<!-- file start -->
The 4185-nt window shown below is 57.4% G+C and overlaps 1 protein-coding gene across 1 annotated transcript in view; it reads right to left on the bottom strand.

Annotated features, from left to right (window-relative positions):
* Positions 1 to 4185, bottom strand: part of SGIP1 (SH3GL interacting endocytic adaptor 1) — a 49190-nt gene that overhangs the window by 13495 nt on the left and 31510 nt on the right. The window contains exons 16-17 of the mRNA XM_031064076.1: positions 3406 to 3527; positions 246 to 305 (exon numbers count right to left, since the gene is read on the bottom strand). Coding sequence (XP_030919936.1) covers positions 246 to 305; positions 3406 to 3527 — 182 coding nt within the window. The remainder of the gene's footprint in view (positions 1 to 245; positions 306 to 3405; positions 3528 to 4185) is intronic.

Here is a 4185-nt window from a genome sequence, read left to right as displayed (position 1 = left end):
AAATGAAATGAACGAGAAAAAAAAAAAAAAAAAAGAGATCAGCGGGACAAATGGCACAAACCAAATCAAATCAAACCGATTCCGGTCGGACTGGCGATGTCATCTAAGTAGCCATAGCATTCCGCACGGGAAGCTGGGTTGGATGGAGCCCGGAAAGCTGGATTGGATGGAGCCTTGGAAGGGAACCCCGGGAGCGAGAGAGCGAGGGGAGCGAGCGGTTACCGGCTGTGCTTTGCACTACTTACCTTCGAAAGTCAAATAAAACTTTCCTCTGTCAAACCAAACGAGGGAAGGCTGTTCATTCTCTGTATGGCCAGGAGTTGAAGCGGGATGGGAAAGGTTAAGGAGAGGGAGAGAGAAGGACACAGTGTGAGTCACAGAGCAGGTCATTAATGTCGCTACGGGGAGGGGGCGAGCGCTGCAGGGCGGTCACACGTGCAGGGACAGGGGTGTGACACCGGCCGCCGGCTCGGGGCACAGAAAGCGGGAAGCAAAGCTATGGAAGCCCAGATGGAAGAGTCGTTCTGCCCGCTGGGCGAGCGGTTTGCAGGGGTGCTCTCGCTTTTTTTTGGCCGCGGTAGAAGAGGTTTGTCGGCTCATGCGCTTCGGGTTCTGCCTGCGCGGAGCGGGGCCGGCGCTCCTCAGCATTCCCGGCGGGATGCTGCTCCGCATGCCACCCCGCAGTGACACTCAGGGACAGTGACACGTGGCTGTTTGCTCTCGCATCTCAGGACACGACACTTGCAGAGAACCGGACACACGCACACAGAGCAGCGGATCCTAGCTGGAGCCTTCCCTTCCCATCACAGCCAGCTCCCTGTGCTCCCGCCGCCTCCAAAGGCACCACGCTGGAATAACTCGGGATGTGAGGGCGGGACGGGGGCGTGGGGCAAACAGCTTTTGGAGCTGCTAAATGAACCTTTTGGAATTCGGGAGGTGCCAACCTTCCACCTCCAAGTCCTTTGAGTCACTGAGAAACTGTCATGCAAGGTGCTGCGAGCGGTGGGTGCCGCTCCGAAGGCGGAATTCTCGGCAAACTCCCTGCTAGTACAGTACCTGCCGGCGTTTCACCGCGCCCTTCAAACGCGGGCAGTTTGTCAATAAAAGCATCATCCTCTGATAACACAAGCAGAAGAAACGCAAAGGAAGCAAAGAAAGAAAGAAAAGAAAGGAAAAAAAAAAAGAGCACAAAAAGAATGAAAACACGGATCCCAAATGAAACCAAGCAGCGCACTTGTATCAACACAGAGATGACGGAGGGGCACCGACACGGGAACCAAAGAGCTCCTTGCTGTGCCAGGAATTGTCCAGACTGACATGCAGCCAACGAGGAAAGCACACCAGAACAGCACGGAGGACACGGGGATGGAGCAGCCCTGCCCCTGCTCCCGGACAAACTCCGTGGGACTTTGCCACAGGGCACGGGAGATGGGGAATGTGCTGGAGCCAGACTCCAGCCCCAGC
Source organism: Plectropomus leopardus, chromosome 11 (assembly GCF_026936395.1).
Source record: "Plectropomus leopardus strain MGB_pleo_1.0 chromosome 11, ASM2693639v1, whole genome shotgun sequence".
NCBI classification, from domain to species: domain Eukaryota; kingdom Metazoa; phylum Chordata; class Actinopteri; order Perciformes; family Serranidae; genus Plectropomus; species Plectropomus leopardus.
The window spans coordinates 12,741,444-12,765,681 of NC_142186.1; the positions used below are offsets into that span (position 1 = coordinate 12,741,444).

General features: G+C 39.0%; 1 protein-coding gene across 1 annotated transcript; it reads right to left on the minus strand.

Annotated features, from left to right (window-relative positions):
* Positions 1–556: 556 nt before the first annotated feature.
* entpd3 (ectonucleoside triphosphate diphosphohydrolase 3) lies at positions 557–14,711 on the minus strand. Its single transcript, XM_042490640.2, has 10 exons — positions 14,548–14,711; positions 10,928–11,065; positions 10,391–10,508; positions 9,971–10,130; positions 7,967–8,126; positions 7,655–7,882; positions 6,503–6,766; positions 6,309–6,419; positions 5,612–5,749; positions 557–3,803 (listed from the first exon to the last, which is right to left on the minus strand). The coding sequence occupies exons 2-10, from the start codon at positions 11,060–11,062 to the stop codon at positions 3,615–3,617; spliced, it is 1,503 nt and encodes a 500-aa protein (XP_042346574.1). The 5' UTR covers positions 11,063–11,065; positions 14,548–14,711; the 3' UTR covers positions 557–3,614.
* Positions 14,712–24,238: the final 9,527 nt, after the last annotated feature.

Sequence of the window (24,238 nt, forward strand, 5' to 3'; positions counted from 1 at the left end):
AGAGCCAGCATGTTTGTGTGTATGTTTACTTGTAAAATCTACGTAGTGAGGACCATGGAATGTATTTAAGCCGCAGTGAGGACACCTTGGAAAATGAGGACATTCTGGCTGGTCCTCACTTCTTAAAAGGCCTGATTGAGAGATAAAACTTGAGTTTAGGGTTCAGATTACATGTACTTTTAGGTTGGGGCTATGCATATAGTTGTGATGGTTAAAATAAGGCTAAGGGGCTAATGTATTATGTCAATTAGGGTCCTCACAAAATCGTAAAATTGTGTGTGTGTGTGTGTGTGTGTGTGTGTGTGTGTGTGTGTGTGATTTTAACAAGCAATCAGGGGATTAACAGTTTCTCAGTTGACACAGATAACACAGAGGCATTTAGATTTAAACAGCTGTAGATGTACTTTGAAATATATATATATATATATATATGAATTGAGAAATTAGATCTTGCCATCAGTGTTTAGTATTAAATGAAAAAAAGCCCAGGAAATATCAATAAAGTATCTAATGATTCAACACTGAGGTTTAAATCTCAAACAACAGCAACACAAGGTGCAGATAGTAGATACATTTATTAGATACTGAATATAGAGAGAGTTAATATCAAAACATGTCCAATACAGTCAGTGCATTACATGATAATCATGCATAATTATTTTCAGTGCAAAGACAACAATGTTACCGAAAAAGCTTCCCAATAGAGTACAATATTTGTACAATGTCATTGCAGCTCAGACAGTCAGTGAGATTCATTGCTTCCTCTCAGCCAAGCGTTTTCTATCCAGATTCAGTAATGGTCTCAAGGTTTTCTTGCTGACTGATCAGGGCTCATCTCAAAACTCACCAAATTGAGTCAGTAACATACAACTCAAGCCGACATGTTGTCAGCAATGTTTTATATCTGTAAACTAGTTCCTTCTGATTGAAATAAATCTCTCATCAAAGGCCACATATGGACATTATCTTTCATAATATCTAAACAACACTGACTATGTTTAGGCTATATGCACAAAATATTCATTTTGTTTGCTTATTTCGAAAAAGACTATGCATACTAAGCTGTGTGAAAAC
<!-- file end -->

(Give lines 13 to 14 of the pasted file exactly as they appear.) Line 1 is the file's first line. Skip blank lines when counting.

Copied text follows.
* entpd3 (ectonucleoside triphosphate diphosphohydrolase 3) lies at positions 557–14,711 on the minus strand. Its single transcript, XM_042490640.2, has 10 exons — positions 14,548–14,711; positions 10,928–11,065; positions 10,391–10,508; positions 9,971–10,130; positions 7,967–8,126; positions 7,655–7,882; positions 6,503–6,766; positions 6,309–6,419; positions 5,612–5,749; positions 557–3,803 (listed from the first exon to the last, which is right to left on the minus strand). The coding sequence occupies exons 2-10, from the start codon at positions 11,060–11,062 to the stop codon at positions 3,615–3,617; spliced, it is 1,503 nt and encodes a 500-aa protein (XP_042346574.1). The 5' UTR covers positions 11,063–11,065; positions 14,548–14,711; the 3' UTR covers positions 557–3,614.
* Positions 14,712–24,238: the final 9,527 nt, after the last annotated feature.